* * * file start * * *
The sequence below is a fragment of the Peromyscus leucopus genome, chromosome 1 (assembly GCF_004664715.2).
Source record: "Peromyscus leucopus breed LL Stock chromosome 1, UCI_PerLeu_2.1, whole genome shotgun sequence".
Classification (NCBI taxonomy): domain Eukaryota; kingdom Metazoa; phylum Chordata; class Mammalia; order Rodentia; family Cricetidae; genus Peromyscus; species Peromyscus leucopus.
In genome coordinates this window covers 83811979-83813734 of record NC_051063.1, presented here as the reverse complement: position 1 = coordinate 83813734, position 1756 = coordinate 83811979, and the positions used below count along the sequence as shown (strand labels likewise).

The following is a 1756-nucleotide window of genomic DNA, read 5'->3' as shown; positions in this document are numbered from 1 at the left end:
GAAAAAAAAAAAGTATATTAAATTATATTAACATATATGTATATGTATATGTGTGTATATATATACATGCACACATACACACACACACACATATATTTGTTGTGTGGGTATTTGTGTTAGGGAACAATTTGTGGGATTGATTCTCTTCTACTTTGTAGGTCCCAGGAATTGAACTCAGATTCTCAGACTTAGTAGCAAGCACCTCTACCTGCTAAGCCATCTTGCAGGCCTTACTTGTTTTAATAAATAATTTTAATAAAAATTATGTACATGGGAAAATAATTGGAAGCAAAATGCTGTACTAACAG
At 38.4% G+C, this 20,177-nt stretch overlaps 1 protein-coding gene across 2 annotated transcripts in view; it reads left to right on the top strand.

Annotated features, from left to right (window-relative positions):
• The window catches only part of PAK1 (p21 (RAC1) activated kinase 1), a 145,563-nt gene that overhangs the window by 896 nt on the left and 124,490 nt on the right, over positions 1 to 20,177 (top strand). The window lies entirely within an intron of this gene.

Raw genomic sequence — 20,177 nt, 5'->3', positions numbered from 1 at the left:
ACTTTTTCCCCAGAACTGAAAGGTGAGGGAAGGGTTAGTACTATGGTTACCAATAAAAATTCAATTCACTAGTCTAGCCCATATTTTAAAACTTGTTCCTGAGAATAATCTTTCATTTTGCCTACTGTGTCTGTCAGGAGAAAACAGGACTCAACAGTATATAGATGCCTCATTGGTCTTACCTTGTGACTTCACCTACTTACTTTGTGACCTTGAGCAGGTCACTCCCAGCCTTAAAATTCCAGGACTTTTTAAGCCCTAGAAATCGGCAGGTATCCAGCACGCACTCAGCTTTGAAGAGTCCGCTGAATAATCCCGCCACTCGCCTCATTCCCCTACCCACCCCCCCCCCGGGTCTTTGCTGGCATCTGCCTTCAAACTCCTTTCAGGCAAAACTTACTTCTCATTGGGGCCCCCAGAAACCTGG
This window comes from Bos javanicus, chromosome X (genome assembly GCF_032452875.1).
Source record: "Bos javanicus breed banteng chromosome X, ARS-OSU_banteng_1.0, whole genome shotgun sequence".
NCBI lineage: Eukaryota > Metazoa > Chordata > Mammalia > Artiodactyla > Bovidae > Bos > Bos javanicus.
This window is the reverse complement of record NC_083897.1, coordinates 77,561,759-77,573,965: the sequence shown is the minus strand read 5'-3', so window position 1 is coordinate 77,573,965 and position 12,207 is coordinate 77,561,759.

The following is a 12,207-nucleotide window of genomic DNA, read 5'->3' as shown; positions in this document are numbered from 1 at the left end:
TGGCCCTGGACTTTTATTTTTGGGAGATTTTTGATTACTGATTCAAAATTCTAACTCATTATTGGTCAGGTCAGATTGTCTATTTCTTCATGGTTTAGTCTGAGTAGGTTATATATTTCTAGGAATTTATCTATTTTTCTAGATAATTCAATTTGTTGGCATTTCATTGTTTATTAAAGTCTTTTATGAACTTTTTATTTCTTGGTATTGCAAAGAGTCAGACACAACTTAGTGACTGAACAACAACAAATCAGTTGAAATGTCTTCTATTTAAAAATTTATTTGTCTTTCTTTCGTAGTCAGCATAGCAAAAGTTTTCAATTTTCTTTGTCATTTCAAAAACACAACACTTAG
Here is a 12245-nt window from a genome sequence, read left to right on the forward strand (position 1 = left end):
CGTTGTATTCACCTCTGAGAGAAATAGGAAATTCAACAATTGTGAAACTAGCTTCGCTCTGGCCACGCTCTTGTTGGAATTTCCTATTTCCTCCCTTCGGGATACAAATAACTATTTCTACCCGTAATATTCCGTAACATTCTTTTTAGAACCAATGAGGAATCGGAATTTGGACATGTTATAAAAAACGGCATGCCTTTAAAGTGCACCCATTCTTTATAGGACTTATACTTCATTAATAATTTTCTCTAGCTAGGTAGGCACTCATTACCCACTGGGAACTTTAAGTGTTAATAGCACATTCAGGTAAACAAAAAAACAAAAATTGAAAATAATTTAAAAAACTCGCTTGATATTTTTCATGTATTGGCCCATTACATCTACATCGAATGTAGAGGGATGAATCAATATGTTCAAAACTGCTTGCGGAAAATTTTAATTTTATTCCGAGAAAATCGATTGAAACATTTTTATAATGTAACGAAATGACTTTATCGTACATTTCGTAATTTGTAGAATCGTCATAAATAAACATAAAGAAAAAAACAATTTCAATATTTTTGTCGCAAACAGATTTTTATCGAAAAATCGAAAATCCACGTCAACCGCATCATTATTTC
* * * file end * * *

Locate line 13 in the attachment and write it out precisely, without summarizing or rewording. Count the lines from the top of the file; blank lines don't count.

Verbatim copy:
Source record: "Bos javanicus breed banteng chromosome X, ARS-OSU_banteng_1.0, whole genome shotgun sequence".